@Playdrv4me I found that disturbing as well. What I also found disturbing was the implication that Apple investigators entered the home and participated in the search. Our legal system gives law enforcement officers the right to search property and person under certain circumstances as defined by law. Last I checked that did not include Joe Blow from Apple. If some corporate security drone shows up at my house uninvited, I don't care what the piece of paper carried by the cop with him says, he won't set foot in my house. Seems to me Apple should be more concerned about their policy regarding prototype devices in the wild and spend a little less time harassing citizens because their employees have all the responsibility of your average fourteen year old.
      Str0b0
    • RE: The Lost iPhone 5: More Questions Than Answers

      @Playdrv4me <br><br>Worse than that - if they led the homeowner to believe that they themselves were police officers, Apple's employees may have committed a crime, and Apple may be held liable in civil court if Calderon pursues the case.<br><br>This is an expansive concept that applies to many ways of pretending to be a LEO that are less obvious than saying "I am a police officer". Arriving at a home with a number of police officers and failing to identify who is a police officer and who isn't before a search may qualify (although that depends on the law there, what exactly happened, and in what order).
      T.T. Thanos
  • There were ***no*** conflicting statements from SFPC: the initial was ...

    ... malicious tabloid gossip that was corrected by official police statement that the police assisted to Apple's investigators (which are former policemen themselves). And this all is according to 2000 IP-protection bill.

    So, really, no questions are left. No impersonation, the search was done with voluntary agreement from the owner of the house, everything according to the law.

    Next, please.
    DDERSSS
    • RE: The Lost iPhone 5: More Questions Than Answers

      @DeRSSS

      You are the most fanatic Apple Fanboy ever!!!
      czorrilla
      • RE: The Lost iPhone 5: More Questions Than Answers

        @czorrilla He very well may be but at the same time the search was done under the consent of the homeowner...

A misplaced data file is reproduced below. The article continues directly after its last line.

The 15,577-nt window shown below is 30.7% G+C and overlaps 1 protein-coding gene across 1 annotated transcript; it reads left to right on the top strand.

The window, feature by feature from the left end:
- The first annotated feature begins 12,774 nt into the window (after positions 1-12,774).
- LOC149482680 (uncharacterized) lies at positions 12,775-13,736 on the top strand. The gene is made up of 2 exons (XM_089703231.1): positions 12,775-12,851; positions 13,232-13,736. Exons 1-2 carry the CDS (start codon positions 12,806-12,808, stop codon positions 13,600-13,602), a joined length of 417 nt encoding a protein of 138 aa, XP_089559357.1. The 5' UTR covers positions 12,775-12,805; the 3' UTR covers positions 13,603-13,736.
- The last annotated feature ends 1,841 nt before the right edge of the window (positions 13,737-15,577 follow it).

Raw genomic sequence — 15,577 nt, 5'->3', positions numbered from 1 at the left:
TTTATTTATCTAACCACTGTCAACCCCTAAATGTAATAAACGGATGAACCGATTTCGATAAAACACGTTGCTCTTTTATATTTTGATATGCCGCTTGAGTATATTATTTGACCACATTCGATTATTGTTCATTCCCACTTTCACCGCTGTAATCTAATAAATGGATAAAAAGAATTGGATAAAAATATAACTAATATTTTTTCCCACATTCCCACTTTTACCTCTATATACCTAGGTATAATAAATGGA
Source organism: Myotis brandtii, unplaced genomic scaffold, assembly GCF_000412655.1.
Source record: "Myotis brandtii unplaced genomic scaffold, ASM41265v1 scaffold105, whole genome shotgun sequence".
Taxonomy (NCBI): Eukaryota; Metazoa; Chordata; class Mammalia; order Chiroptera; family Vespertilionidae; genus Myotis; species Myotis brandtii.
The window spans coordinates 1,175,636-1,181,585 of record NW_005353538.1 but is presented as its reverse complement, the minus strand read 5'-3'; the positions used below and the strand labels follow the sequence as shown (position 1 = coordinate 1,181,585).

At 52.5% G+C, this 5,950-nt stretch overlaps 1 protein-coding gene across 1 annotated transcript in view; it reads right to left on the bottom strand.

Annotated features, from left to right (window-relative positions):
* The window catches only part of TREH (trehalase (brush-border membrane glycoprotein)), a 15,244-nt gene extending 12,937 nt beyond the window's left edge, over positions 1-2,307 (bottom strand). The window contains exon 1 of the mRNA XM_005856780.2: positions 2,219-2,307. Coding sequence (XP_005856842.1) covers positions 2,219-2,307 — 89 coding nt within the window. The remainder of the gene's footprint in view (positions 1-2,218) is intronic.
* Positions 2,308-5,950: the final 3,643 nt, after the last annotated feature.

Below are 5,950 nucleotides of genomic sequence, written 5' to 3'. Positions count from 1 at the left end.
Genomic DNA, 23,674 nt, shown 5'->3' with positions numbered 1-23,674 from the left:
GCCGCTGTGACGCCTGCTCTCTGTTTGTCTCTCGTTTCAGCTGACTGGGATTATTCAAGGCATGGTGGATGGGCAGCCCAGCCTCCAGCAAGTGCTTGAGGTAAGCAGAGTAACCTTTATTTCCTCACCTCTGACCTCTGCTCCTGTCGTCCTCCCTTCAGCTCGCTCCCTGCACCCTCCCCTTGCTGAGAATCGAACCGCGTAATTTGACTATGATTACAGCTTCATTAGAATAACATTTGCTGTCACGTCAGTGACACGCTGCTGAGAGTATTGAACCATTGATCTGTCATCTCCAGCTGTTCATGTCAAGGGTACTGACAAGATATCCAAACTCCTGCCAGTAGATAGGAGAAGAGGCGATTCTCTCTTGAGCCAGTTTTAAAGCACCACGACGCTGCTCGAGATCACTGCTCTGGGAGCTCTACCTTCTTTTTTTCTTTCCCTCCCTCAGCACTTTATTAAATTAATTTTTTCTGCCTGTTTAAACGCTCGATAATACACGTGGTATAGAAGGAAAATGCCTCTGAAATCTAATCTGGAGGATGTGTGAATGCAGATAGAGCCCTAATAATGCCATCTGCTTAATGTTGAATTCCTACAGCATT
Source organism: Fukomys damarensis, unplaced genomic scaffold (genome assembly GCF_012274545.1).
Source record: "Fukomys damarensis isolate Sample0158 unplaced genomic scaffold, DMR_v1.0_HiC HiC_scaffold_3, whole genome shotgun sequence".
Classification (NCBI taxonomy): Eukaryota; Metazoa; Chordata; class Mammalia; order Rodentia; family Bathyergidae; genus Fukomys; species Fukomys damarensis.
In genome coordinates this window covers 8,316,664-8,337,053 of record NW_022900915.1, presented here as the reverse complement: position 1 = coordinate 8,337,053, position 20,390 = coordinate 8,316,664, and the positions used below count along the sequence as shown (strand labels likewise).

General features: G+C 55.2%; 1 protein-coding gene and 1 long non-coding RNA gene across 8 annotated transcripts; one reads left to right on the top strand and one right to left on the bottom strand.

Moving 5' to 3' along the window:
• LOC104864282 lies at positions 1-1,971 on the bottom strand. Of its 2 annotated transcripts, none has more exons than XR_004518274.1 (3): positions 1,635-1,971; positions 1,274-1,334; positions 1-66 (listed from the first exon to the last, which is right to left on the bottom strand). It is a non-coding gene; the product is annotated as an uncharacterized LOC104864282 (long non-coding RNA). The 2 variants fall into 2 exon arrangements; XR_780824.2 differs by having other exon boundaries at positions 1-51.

Having said that this whole thing concerns me greatly. Can someone tell me how [i]Apple[/i] investigators were allowed to perform their own search rather than the SFPD? Can someone tell me why SFPD officers were [i]outside[/i] the dwelling while Apple investigators were inside? I agree with VB - something is up with the SFPD.
        athynz
      • RE: The Lost iPhone 5: More Questions Than Answers

        @czorrilla So many violations with would take to long to list. Keep in mind that the concent was given to look for an lost item to SFPD. It was a mis-informed concent which had the police proceeded with the search would have made anything found illegal as evidence. Police cannot search "INSIDE' of anything without a specific warrant stating exactly where and what. If the concent was give out of fear or intimidation it was illegal. Secondly NO Law enforcement agency is authorised to randomly take civilians on a search since it could invalidate it. For a civilian to go on a search takes special permission and to participate takes legal permission. SFPD was complicit in illegal activity. 4th ammendment protects you against the Police but not civilians UNLESS the civilian is associated with the police in which case this was a violation. Both the police and Apple are guilty of conspiracy to commit a crime here by facilitating a search by parties under false pretext. The apple reps are guildy if impersonating a Police for not clearly Identifying themselves as non police (a crime of omission minimum) or identifying themselfs as police. Being an ex-police does not give you search authority. The 2000-IP bill required the SFPD to file a report. They did not, that is concealment, collusion or obstuction.
        Techanalyst
      • RE: The Lost iPhone 5: More Questions Than Answers

        @Pete "athynz" Athens

        But if that consent was given because the citizen was led to believe they were duly appointed officers of the law .... That consent doesn't mean much.
        whatagenda
    • RE: The Lost iPhone 5: More Questions Than Answers

      @DeRSSS We have three statements from the SFPD, all contradictory.